RICHMOND, Va (WRIC) – Virginia Attorney General Jason Miyares announced today that his office has reached an agreement in principle on key financial terms with Teva pharmaceutical company over its marketing of addictive opioids.

Miyares’ office has sued Teva, an Israel-based company that produces nearly 4,000 medicines, in Richmond Circuit Court. The case is pending. Teva makes Actiq and Fentora, which are branded fentanyl products for cancer pain, and several generic opioids including oxycodone.

Virginia’s lawsuit alleges that Teva:

  • Promoted potent, rapid-onset fentanyl products for use by non-cancer patients.
  • Deceptively marketed opioids by downplaying the risk of addiction and overstating their benefits, including encouraging the idea that signs of addiction are actually “pseudoaddiction” treated by prescribing more opioids.

The parties have agreed on the following financial terms:

  • Teva will pay a maximum of $4.25 billion in cash over 13 years. This figure includes amounts Teva has already agreed to pay under settlements with individual states, funds for participating states and subdivisions, and the $240 million of cash in lieu of the product described below.
  • As part of the financial term, Teva will provide up to $1.2 billion in generic naloxone — valued at Wholesale Acquisition Cost or WAC — over a 10-year period or $240 million of cash in lieu of product, at each State’s election. Naloxone is used to counteract overdoses.
  • The settlement will build on the existing framework that states and subdivisions have created through other recent opioid settlements.

Virginia’s share of the overall settlement is estimated to be over $70 million, plus the option to accept Naloxone or additional money in lieu of the Naloxone from Teva according to a press release from the Attorney General’s office.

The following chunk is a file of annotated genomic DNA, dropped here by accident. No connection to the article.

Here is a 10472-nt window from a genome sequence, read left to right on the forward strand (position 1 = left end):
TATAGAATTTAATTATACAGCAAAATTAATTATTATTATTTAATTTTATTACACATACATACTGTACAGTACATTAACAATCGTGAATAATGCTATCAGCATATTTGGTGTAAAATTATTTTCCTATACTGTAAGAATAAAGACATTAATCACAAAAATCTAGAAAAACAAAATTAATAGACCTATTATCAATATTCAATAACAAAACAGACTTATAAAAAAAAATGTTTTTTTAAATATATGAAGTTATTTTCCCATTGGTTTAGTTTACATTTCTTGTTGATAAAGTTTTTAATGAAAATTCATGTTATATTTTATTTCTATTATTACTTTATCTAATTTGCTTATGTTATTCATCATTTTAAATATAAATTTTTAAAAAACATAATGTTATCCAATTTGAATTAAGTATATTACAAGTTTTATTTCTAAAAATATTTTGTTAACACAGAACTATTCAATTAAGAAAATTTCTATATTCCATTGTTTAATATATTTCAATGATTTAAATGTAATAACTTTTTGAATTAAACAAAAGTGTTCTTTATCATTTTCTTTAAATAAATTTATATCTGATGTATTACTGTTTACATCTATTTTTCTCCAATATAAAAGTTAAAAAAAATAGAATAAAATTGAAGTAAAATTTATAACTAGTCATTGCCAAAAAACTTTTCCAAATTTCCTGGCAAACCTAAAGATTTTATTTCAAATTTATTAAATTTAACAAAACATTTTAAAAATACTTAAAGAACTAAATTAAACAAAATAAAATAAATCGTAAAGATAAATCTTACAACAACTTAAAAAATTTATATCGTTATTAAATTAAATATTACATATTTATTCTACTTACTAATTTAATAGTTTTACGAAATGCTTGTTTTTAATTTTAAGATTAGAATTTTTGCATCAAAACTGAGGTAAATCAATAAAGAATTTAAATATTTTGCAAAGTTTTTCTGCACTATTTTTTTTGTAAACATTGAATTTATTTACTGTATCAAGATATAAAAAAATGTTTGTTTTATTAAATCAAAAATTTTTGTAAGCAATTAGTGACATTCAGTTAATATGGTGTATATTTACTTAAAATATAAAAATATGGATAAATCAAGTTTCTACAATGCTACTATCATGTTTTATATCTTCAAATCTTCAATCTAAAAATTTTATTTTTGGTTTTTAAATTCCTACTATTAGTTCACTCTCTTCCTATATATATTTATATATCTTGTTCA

The $70 million will be split among the Commonwealth and Virginia’s localities that join a final settlement. The majority of the funds are expected to go to the Opioid Abatement Fund, which is administered by the Opioid Abatement Authority.

Communication from Miyares’ office said critical details of the settlement remain the subject of ongoing negotiations. Teva disclosed the key financial terms in its announcement Tuesday.

“The opioid epidemic affects so many Virginians, in every corner of the Commonwealth,” Miyares said in a statement. “While there is no price that can be put on the lives lost from addiction, there is a lot of work to be done to fight back against the epidemic. These funds will make a significant difference in preventing fatal overdoses and treating opioid addiction disorder.”

A final settlement remains contingent on agreement on critical business practice changes and transparency requirements.

One year ago, on July 8, 2021, the Virginia Attorney General’s office announced a resolution of his lawsuit against the Sackler family and their company, Purdue Pharma, maker of the opioid OxyContin, that made millions of documents related to the pharmaceutical company’s role in the opioid crisis public, and require a payment of more than $4.3 billion for prevention, treatment, and recovery efforts in communities across the country.

Under that settlement, Virginia is expected to receive at least $80 million as its share of the agreement, what was believed to be the largest single investment in opioid treatment and recovery in the Commonwealth’s history.

According to the National Institute of Health drug overdose deaths involving any opioid rose over the previous years through 2020 with 68,630 deaths total that year.